Creekfinding, by Jacqueline Briggs Martin, illustrated by Claudia McGehee(University of Minnesota Press)
Across the expanse of America, the pre-settlement character of the country has been altered and is almost impossible to envision. In this true tale, Mike’s keen eye sees past the current day cornfields of the driftless region of Iowa to the historic trout stream and the ecosystem that existed. The story teaches the age-old process of discovery for the young reader and the restoration of the natural world. —Jan Penn, SONWA committee
Karl, Get Out of the Garden: Carolus Linnaeus and the Naming of Everything, by Anita Sanchez, illustrated by Catherine Stock (Charlesbridge)
Grades 3-5. Karl most definitely did not get out of the garden! This accessible and well-written book tells the inspiring story of the 18th century Swedish naturalist, Karl Linne (later Carolus Linneaus), who was able to develop his childhood fascination with plants and insects, his early explorations in the natural world beginning in his family’s backyard, and later his practical need to know as a doctor which plant was which in order to treat his patients, into a much needed, simple and clear system of nomenclature for identifying and classifying living things that revolutionized science worldwide. This book illustrates beautifully how our direct experience with the natural world and our interconnectedness with plants and animals are not only delightful pastimes but can also literally be the roots of our most inspired inventions. Stock’s expressive and colorful pen-and-ink and watercolor illustrations fit well with Karl’s adventurous field trips into the garden, woods, and meadows. —Demeris Brinton, owner of Apostle Islands Booksellers and SONWA committee member
My Wounded Island, by Jacques Pasquet, illustrated by Marion Arbona (Orca Book Publishers)
Grade 1- 5. My wounded Island introduces the effect of climate change on Sarichef a small island near the Arctic Circle. The Inupiat people who inhabit the island have moved their small wooden homes to the center of the island because of rising sea levels. Imarvaluk, a young girl on the island pictures the sea as being a bewitched evil creature devouring the land of the island. She and her grandfather wonder what will happen to the people and their traditions if they are forced to move to the mainland. —Eileen Van Pernis, SONWA committee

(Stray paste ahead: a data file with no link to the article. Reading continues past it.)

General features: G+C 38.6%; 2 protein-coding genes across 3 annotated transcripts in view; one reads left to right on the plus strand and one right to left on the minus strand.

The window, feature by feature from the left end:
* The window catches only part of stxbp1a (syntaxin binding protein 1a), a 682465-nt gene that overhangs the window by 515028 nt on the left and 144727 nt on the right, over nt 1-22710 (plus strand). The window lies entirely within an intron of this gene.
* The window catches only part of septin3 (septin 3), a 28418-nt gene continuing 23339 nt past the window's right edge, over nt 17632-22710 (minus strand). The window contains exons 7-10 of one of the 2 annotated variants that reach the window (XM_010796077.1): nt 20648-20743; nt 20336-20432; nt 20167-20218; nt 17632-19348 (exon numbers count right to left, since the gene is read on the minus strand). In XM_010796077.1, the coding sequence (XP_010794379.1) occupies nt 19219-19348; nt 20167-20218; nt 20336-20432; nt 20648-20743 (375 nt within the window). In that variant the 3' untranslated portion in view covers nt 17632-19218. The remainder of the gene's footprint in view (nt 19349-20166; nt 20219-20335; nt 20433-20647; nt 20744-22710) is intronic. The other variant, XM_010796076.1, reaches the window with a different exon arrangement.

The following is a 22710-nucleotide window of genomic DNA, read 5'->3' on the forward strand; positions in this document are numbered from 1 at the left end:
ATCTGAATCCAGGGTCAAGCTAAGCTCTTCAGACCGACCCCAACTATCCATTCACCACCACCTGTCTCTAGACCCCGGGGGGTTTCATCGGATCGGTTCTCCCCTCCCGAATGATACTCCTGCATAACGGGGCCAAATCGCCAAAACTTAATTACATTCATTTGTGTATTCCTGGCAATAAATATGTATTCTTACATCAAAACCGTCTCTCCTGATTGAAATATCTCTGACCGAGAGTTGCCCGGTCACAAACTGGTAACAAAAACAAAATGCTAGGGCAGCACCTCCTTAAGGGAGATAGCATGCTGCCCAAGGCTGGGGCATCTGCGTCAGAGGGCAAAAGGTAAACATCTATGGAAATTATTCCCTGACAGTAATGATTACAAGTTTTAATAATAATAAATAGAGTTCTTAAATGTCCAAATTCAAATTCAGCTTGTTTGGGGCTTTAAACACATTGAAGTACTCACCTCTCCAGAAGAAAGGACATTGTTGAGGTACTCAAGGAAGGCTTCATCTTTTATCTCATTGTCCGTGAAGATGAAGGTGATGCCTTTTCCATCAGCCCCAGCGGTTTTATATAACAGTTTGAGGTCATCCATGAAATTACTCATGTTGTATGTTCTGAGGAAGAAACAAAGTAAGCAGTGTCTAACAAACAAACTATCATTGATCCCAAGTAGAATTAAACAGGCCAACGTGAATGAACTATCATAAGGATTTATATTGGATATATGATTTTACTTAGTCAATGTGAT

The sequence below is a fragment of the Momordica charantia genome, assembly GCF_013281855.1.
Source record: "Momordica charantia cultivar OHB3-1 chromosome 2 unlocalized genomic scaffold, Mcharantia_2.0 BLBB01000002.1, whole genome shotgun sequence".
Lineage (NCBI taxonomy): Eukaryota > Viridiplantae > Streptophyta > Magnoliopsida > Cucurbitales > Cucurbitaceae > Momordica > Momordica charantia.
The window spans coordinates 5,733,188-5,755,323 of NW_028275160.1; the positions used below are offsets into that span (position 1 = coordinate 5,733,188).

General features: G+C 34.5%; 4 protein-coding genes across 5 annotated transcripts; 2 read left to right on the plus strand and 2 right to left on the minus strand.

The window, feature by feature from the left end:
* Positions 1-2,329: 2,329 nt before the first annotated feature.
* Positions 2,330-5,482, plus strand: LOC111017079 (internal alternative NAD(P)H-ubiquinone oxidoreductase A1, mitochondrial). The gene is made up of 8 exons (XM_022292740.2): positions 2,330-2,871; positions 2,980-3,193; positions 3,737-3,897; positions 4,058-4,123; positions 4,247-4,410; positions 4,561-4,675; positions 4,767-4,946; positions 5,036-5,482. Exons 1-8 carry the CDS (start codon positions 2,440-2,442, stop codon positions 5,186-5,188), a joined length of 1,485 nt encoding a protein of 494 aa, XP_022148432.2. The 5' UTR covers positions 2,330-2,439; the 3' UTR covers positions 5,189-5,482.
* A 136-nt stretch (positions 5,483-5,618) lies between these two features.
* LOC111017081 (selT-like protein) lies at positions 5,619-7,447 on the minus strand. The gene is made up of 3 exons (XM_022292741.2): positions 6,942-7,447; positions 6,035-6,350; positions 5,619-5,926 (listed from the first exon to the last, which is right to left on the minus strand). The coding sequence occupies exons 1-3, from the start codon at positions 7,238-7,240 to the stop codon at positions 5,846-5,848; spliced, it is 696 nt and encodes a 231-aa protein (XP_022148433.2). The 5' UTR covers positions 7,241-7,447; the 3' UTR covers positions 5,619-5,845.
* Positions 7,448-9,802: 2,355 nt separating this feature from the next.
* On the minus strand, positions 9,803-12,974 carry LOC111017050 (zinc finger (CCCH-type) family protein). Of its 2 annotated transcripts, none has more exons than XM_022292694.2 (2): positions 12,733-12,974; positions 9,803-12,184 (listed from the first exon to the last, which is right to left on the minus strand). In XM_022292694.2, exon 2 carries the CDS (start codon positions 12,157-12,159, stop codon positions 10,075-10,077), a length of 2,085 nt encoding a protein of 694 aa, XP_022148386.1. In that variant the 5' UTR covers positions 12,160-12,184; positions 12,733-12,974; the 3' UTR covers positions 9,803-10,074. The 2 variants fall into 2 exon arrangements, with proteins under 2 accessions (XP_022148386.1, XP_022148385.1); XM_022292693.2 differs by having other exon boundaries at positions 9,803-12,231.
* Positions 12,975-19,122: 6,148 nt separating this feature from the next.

Sea Otter Heroes: The Predators That Saved the Ecosystem, by Patricia Newman (Millbrook Press/Learner Publishing Group)
This book is an account of the scientific journey marine biologist, Brent Hughes, took to discover the interdependent relationship between healthy seagrass beds, extraordinarily surviving nutrient-polluted waters, with an unexpected hero, the sea otter. Filled with facts about sea life and the scientific process, the main message for readers is that a vital ecosystem is dependent on all species (plant or animal, top or bottom of the food chain) coexisting, and the removal of one could mean the demise of another. —Chris Lindsey, retired children’s librarian and SONWA committee member
Thank You Bees, by Toni Yuly (Penguin Random House)
Toddler to Grade 1. This simple book delivers a powerful message about enjoying nature, appreciating the environment and the interconnectedness of our ecosystem. Written for young children, this book creates the opportunity to discuss the wonderful gifts in nature. The paper collage illustrations add to the experience of this book. It is truly a celebration of the importance of gratitude for our world. —Eileen Van Pernis, SONWA committee